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Learning to ski in Avoriaz

Thursday 24 January 2013

Before I set off to the French resort of Avoriaz, I spent a few days with one of my oldest friends. Mostly, this was to spend time with her and her gorgeous little baby. But also, I was robbing her of all her ski gear. I was only going away for a couple of days, and I didn't think shelling out hundreds of pounds on kit before I set foot on the slopes was a great idea.

She was pretty adamant that I would be a horrible skier.

She pointed out, quite rightly, that I have terrible balance, am clumsy, lack coordination and am doggedly competitive.

This is all true. I hate it when I'm not instantly the best at something. I get cross with myself, and with anyone who dares to take naturally to something. As evidenced by my attempts at punting in Oxford.

But you know? I wasn't actually that bad.

I wasn't nervous until I realised that everyone had asked "Are you scared?" when I told them it was my first time. I hadn't thought about being scared... but then I was.

When I went out into the dazzling sunshine, I was starting to worry. People were skiing past me at what I believed to be a blistering speed. My instructor came out, introduced himself, and told me to get my skis on and follow him.

"WAIT!" I cried. "I DON'T KNOW HOW!"

After he clipped me into my skis, he zipped off again.

I had thought that the lesson would begin with some kind of theory, perhaps even in a classroom with some hot chocolate, but that daydream was soon forgotten. It appeared that we were to learn by doing - the worst kind of learning. 

We went over to the bunny slope (actually named the Haribo Park, which I found comforting and hunger inducing). I know most beginners talk about their dislike of being outshone by children, but the little toddlers zipping around at my knees didn't bother me. In fact, I found their heads to be at a very handy height when I lost my balance.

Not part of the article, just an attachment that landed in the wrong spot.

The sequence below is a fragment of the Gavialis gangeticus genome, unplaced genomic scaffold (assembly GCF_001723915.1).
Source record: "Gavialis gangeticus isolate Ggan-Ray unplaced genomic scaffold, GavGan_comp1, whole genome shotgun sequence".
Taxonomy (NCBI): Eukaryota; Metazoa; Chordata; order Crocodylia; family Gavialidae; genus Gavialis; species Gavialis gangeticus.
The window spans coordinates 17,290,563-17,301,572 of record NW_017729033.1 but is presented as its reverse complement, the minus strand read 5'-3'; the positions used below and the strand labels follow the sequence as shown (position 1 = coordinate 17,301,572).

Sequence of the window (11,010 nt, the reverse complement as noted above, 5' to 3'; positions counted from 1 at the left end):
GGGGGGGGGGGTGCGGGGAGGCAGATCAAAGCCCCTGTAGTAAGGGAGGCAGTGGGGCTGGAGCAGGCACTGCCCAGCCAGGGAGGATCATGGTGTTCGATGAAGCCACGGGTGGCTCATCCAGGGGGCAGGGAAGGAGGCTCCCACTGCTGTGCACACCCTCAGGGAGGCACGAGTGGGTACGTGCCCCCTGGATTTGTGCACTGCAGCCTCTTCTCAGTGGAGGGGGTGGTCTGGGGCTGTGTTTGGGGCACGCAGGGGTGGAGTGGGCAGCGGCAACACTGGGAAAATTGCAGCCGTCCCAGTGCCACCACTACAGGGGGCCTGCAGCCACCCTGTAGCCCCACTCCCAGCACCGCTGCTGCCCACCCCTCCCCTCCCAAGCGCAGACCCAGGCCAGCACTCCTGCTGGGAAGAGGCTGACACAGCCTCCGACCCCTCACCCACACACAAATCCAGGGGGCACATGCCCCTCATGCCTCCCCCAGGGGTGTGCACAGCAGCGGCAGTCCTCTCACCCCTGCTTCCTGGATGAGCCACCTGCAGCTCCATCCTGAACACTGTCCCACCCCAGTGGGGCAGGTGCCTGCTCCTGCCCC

Plus, when we went up the lifts where you shove the seat between your thighs, they were dropping like flies. One by one they lost their balance and fell to the floor like little dumplings. It was hilarious. 

Don't get me wrong, they were fine. They didn't even seem to notice they'd fallen. Quick as a flash, an instructor would nip in and pull them out of my way. 

With each slope we came to, I panicked. They all looked a little too like runs for my liking. I thought we'd just fanny around on tiny slopes until we got the hang of it, but after he'd taught us how to slow ourselves down and steer, we were up and away to the big boy action. 

That's right - a GREEN slope. I still began each run with a scream, don't get me wrong. But I was moving downhill! With skis on my feet!

I soon perfected the art of a slow descent, by effectively skiing with my brakes on. But a blue run (BLUE) caught me off guard, and I was soon flying to the bottom at great speed. I started with my skis facing forward, and there were so many people around me I couldn't slalom as I had been, which helps you to control your pace. I tried pointing my skis together to slow down, but I'd built up too much speed already. 

When I realised I couldn’t slow down, and I couldn’t hear whatever my instructor was yelling at me, I gritted my teeth and went with it. 

I'd love to say that this gave me a taste for adrenaline, for high octane, fast past action. But I was TERRIFIED. I had no control whatsoever, didn't feel safe at all, and honestly didn't enjoy that feeling too much. 

Honestly? I screamed from top to bottom. 

Here is a selection of the thoughts that came out in word form, rather than yells...


"Oh God, Oh God, Oh God, Oh God"

"How do I slow down? HOW DO I SLOW DOWN?!"


Actually, that would have been a really good moment for me to die, wouldn't it? They're great last words. Almost as good as those of Dylan Thomas...
"I've had 18 straight whiskies......I think that's the record."
But I didn't die. Obviously. When I got to the next slope, I went back to my lovely and calm speed. A few times, I even allowed myself to take in a second or two of the amazing view. Not for too long, of course. I'm not a mug. At the side of most of the narrow runs there was either a dense patch of fir trees, or a startling vertical drop into a snowy abyss. Beautiful, don't get me wrong, but I didn't want to be falling down it.

 I actually didn't fall over once. No one was more surprised about this than me.

Or maybe my friend. When I raced back to my apartment to text her the news of my amazing talent and skill on the slopes, she was proud.

"You were flying today, buddy. But a little too close to the sun."

If you don't watch Arrested Development, that may not be as funny as I found it.


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